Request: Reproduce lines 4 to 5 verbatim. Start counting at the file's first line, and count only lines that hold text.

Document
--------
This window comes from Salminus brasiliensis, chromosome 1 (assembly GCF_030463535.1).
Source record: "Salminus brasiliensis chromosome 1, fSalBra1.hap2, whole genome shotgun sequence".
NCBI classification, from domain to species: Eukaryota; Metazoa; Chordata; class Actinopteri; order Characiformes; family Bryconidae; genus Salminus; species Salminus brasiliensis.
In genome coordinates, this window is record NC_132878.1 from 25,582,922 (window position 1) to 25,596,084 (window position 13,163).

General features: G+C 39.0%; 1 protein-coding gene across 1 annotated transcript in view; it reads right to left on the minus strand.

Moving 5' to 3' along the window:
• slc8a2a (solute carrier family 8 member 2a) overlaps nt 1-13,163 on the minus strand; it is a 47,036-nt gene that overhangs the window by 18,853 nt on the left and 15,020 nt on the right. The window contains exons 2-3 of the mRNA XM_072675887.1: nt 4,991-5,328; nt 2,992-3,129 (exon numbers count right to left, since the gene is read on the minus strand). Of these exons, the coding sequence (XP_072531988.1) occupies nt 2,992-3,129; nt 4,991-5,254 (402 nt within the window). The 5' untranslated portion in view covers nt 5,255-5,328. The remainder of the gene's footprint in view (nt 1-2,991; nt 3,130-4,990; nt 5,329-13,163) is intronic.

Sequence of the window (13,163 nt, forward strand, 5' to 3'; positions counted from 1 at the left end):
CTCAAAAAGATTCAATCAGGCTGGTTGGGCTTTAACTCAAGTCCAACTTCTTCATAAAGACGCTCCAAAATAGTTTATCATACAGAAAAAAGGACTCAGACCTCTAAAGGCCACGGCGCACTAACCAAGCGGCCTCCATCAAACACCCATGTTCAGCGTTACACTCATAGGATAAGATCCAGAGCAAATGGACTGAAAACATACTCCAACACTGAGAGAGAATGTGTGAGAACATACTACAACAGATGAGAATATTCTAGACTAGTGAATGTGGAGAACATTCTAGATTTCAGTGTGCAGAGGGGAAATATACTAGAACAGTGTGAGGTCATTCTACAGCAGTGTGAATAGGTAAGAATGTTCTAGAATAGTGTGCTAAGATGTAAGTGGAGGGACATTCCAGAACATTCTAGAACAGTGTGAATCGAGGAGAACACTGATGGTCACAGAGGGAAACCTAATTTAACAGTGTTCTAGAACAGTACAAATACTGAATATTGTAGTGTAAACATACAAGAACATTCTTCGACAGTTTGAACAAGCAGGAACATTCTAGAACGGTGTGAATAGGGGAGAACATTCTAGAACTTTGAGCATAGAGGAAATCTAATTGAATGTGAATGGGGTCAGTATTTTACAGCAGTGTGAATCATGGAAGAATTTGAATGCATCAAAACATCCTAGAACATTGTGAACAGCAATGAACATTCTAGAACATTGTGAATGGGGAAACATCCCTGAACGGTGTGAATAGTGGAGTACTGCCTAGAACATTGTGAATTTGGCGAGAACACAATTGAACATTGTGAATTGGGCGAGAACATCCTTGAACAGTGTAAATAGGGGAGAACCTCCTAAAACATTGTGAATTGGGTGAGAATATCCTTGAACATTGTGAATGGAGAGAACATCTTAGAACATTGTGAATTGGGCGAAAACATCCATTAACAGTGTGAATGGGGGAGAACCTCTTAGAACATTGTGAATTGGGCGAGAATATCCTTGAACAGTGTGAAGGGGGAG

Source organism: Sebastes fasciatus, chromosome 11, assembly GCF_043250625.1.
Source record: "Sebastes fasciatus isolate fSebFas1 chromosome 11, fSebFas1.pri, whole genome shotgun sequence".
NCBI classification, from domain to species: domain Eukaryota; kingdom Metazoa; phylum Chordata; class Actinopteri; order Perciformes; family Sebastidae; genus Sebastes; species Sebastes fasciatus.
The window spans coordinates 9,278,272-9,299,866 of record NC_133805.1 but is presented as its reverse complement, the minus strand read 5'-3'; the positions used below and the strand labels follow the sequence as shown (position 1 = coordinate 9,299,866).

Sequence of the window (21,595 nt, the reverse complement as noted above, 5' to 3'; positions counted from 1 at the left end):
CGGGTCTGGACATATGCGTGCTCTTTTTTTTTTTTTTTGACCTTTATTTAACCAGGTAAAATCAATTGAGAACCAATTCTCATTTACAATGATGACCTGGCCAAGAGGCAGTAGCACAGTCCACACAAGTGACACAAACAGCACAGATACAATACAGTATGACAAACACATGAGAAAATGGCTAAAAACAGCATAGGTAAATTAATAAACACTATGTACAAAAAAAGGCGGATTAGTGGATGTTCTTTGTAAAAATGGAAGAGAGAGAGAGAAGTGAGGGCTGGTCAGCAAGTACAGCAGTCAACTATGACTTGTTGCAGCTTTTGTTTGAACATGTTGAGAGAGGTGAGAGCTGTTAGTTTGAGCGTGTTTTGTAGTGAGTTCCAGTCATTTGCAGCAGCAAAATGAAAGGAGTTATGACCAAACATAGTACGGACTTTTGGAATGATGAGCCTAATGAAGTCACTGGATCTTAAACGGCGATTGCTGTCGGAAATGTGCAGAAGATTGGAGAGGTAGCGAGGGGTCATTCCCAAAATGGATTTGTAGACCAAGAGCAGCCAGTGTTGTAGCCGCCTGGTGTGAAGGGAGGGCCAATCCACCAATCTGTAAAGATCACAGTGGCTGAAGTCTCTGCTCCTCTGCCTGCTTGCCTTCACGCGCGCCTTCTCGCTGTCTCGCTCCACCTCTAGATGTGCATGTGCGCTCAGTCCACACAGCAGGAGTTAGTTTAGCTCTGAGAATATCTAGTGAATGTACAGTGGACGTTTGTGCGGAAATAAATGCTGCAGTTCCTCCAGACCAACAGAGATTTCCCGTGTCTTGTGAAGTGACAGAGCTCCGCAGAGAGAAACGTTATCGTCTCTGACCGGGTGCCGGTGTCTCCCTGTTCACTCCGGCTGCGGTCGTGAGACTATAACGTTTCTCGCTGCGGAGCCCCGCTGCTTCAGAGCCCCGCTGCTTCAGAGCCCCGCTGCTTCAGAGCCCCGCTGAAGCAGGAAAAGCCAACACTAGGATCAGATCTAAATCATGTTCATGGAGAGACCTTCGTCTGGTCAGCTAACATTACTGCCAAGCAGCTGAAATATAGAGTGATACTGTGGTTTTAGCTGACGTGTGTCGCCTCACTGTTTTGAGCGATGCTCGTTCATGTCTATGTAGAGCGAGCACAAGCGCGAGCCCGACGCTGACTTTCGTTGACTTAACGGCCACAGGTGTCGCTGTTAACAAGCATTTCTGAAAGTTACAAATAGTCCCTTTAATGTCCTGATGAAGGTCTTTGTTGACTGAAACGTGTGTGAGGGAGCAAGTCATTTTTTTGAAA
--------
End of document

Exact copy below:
In genome coordinates, this window is record NC_132878.1 from 25,582,922 (window position 1) to 25,596,084 (window position 13,163).

General features: G+C 39.0%; 1 protein-coding gene across 1 annotated transcript in view; it reads right to left on the minus strand.